“I like to make a feeling that’s very friendly and safe so they can go out without a lot of fear. I’d like to think [other directors] could get the same thing without being abusive. A lot of businesses are run on fear, and I think it’s really bad. People live in fear, and they carry that stress home. Their wife or husband feels that. The little kids trembling, worried that the father’s worried or mother’s worried. I think it’s money in the bank to get a good feeling going in the world.” So now even collecting quotes from a subject and his friends and co-workers is called an “oral history”; though this one on David Lynch is rather logically and wittily arranged by Sean O’Neal. Via Movie City News.
“In Dietrich’s roles, fashion is used as a power signifier. Lily has the power to borrow elements of Asian culture in her garb, and she has the power to saunter through a train bedecked in feathers without appearing ridiculous. Of course, fashion power is closely tied to sexual power, which Dietrich has no qualms about expressing. The train is a sexual metaphor in and of itself, and when Lily encounters a former lover, the British Captain Harvey (Clive Brook), it feels inevitable. When she talks with him, she takes his captain’s hat and puts it on—a classically assertive gesture. Of course, it looks fabulous on her.” Abby Bender’s blog on movie fashion tackles one of cinema’s peaks in that regard—Dietrich and Sternberg (and costume designer Travis Banton) on board the Shanghai Express.
Roger Moore will always be remembered as James Bond—he played the role longer than any other actor, seven films over 16 years—and he was actor who introduced a generation of fans to the series with his suave, tongue-in-cheek portrayal. But Bond was the jewel in the crown of a career playing charmingly roguish heroes. After a long apprenticeship in theater with small TV roles and bits in movies, his breakthrough came in a small role in The Last Time I Saw Paris (1954), as a tennis player who romances Elizabeth Taylor. It led to a series of supporting turns in Hollywood films and leads in a series of TV shows: the swashbuckling Ivanhoe (1958-1959), an American-British co-production, the frontier adventure The Alaskans (1959-1960), and wily western Maverick (1960-1961), stepping in to play a Maverick cousin after James Garner left the series. That was prologue to his star-making turn as globe-trotting gentleman thief Simon Templar in The Saint (1962-1969), a lighthearted British show that was picked in the U.S. in the final years of its run. After one more series, The Persuaders (1971-1972) with Tony Curtis, and the film The Man Who Haunted Himself (1970), one of Moore’s favorite roles, he was picked to become the third actor in the James Bond series with Live and Let Die (1973), his first of seven turns in the role. Between Bond appearances he starred in Gold (1974), Shout at the Devil (1976), The Wild Geese (1978), and The Sea Wolves (1980), among others, and he spoofed his image in films like The Cannonball Run (1981), Spice World (1997), and Boat Trip (2002). He also spent years doing charity work as a UNICEF Goodwill Ambassador. Unlike Sean Connery, the first Bond, Moore had no ambivalence about the role. He wrote three books about Bond and his autobiography, originally titled “Last Man Standing,” was released under the name “One Lucky Bastard” in the U.S., a title that seems to reflect his own attitude. He passed away at the age of 89. Mike Barnes and Duane Byrge for The Hollywood Reporter and Peter Bradshaw pens his appreciation at The Guardian.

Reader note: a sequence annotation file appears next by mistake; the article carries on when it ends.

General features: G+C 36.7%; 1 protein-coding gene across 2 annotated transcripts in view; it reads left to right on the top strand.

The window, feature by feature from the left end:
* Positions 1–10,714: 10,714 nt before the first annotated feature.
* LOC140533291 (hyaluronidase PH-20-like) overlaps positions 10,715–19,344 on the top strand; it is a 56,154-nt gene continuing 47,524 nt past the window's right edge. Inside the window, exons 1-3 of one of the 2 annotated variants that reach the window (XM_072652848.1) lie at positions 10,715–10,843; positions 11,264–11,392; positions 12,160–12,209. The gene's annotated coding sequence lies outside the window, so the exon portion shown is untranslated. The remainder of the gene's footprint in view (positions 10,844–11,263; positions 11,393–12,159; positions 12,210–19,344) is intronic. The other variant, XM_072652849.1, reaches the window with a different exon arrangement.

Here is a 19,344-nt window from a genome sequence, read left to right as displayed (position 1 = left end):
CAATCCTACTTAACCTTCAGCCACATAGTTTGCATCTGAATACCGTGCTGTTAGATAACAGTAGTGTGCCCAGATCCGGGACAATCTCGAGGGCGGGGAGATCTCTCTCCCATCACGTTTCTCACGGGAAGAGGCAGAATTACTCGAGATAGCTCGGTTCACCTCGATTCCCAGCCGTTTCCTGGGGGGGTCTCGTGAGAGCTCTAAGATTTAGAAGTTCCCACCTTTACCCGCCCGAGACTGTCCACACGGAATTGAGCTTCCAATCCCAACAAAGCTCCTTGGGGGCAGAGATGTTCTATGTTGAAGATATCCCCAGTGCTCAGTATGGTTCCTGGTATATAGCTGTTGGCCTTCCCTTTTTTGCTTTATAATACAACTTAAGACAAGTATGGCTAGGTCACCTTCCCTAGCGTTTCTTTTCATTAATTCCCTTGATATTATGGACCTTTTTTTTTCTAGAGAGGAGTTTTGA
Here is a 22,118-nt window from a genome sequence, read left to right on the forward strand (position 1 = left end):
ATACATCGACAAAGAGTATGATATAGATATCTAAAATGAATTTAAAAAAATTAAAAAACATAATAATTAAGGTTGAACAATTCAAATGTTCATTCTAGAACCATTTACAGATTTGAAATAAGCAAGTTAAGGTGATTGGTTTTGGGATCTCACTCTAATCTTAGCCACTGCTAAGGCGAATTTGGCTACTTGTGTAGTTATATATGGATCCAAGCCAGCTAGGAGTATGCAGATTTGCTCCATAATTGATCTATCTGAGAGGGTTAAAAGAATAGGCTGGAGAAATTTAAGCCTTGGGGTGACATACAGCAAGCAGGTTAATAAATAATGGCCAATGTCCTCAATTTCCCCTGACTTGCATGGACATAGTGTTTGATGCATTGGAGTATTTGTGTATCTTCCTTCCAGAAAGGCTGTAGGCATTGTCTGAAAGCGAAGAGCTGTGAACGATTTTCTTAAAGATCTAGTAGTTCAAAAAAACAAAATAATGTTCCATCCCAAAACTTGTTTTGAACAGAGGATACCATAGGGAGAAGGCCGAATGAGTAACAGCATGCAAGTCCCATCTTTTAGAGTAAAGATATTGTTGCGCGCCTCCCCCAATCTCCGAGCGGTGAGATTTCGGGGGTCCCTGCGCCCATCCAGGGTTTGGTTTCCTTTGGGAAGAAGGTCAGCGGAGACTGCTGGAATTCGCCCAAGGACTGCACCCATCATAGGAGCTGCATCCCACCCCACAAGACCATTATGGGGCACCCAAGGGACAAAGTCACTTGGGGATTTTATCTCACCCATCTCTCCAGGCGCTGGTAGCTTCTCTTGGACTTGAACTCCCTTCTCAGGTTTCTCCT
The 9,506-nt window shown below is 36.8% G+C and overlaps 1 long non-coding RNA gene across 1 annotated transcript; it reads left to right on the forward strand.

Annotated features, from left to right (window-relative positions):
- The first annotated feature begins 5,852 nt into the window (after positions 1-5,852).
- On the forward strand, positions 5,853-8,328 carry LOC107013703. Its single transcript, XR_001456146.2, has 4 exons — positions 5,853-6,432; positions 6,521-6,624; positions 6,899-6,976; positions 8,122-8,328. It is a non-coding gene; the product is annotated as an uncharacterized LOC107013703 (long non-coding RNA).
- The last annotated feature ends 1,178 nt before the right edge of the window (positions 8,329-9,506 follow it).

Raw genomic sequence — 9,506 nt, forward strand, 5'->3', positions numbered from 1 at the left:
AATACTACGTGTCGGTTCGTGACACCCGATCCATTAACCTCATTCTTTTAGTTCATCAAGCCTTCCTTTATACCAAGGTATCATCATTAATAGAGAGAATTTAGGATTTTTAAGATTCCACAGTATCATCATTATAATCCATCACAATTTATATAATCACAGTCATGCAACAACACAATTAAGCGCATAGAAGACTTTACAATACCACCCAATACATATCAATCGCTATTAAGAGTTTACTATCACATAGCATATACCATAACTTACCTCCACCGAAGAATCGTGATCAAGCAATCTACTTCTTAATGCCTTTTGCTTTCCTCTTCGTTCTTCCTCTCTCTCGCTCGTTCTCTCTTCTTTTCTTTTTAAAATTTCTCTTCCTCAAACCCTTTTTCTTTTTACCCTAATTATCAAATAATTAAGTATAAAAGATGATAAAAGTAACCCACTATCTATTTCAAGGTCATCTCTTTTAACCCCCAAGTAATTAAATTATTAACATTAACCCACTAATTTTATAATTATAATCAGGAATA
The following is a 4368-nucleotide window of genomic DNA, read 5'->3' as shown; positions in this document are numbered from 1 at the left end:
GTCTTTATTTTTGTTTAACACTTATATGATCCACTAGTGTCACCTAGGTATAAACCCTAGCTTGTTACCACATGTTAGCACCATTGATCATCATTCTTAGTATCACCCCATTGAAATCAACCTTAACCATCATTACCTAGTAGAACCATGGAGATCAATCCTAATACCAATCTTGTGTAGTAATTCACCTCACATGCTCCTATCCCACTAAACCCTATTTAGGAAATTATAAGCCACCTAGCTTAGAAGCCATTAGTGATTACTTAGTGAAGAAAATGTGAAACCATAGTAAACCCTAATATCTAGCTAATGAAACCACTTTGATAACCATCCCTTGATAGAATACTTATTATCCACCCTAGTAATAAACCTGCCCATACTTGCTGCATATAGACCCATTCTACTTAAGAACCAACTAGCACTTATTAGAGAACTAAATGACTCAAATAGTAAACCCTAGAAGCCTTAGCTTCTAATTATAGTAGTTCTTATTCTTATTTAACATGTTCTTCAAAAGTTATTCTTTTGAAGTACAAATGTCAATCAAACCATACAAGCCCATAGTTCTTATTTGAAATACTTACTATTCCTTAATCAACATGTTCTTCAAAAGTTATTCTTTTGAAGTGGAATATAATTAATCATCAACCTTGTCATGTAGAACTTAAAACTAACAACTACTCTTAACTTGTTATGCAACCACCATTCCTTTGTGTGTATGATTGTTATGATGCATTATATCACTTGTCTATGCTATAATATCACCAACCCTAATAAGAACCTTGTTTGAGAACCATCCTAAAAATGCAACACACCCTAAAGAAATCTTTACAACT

Dina Merrill was born Nedenia Marjorie Hutton, an heir to the Post Cereal fortune, but chose a stage name when she chose to follow acting. She made her stage debut in 1945 and, after taking a break to raise three children, made her film debut in 1957 with Desk Set, the first of over 100 credits on the big and small screens. She appeared in Operation Petticoat (1959), Butterfield 8 (1960), The Sundowners (1960), The Young Savages (1961), and The Courtship of Eddie’s Father (1963), and episodes of Alfred Hitchcock Presents, Mission: Impossible, and as Calamity Jan opposite husband Cliff Robertson (as Shame) in Batman. While she continued acting on stage and screen through 2003, she also used her inheritance to become a philanthropist. She passed away at the age of 93. Aljean Harmetz for The New York Times.
The weekly links page is compiled and curated by Bruce Reid, with obituaries curated by Sean Axmaker, and other contributions from friends of Parallax View.